Faster access to kiosks during peak periods means people are going to free up those machines much faster, he added; so shorter wait times for everyone. 

Right now, VandenBroek says only about 14 per cent of travellers are taking advantage of advance declaration on the app. 

Wide shot of several new electronic airport gates with scanner machines.
Canada Border Services Agency has introduced electronic gates (eGates) as an alternate device for self-service primary processing at some airports. (Carlos Osorio/CBC)

Check your wait-times online

If you’re travelling through Toronto’s Pearson International Airport, you can use its peak travel times dashboard to see when the busiest times are, and what the current wait times are in the various terminals and specific sections — such as domestic and international security, or border screening. 

A blue electronic screen with yellow writing.
You can check wait times at Toronto’s Pearson International Airport on its website before you even get to the airport. (Carlos Osorio/CBC)

Pre-book a place in line for security 

Several airports let passengers book a time to go through security. You can find it on the airport’s website. For example, Vancouver’s is called YVR Express, Toronto’s is YYZ Express, Edmonton’s is YEG Express, etc.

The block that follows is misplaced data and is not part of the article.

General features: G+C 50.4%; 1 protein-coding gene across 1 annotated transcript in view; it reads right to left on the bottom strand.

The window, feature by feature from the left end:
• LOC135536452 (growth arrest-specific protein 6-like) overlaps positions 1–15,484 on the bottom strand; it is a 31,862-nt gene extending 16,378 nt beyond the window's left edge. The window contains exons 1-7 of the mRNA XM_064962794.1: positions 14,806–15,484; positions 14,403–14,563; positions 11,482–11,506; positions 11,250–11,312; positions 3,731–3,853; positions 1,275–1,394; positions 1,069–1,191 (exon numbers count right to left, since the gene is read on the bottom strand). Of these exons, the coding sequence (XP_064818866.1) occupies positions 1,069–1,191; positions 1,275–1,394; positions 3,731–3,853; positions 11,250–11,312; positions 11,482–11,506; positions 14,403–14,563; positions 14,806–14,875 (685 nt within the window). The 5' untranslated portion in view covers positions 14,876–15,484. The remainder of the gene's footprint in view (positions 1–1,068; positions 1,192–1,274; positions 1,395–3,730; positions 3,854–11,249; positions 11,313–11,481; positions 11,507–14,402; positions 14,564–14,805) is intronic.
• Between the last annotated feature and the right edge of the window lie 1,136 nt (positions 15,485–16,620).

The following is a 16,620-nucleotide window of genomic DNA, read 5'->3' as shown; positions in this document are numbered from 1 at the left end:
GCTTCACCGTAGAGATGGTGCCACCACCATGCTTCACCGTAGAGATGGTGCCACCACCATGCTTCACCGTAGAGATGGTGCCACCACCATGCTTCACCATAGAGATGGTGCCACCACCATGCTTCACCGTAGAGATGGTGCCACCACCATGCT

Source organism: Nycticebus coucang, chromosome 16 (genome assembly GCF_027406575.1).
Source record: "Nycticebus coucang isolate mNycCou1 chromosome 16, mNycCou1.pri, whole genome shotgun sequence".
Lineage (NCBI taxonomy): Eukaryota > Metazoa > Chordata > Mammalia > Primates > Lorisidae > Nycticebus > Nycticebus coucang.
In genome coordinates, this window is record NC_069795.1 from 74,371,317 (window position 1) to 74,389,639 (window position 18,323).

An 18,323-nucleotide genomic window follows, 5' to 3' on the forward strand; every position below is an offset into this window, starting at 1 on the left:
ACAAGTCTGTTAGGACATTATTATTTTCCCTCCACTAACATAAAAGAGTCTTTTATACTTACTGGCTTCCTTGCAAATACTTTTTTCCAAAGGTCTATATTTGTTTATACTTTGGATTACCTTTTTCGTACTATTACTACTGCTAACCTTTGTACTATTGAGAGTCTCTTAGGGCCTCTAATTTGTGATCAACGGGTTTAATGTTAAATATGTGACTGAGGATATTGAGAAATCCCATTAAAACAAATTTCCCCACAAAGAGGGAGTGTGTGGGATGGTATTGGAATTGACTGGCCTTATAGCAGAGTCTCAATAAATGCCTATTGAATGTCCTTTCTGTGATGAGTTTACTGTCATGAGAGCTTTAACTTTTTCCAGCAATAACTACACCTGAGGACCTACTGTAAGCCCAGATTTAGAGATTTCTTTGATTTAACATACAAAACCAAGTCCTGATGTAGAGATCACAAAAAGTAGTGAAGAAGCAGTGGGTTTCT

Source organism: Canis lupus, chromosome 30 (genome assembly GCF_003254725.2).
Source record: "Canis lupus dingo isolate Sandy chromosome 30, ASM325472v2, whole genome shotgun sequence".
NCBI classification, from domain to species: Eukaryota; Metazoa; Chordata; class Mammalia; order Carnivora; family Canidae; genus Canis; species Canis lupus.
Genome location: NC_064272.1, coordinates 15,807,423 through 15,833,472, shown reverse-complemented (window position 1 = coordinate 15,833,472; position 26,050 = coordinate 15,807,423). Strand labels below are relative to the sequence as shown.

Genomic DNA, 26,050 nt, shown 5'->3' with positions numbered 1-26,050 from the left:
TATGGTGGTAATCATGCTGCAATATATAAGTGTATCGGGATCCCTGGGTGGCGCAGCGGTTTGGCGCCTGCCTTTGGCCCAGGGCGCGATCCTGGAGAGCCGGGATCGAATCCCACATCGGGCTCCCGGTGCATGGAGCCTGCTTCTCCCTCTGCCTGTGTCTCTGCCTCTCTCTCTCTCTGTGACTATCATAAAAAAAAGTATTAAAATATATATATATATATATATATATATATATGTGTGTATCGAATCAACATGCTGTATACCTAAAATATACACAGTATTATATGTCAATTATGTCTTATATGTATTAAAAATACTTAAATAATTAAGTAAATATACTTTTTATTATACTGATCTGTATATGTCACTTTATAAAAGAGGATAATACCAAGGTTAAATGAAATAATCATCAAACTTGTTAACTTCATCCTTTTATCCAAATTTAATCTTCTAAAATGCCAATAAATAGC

“You can go in and you can book a time before your flight,” said Steve Maybee, vice-president of operations, infrastructure and communications at Edmonton International Airport.

All you need to do is enter your name and your flight number and you’ll get a 15-minute window to arrive and bypass the regular lines. 

“You will get a QR code sent to you. And then when you go through YEG Express at the assigned time, you just show that QR code and go through,” Maybee said. 


If you’re flying across a border and bringing a bunch of gifts for loved ones, Border Services Officer Tamara Lopez says make sure you declare them. 

“Anything over $60 in terms of a gift would have to be declared to us under the Customs Act,” she said.

And don’t wrap them.

“We will be looking at those items,” said Lopez, “so it’s a lot easier again for us to not have to rip open any wrapping paper.”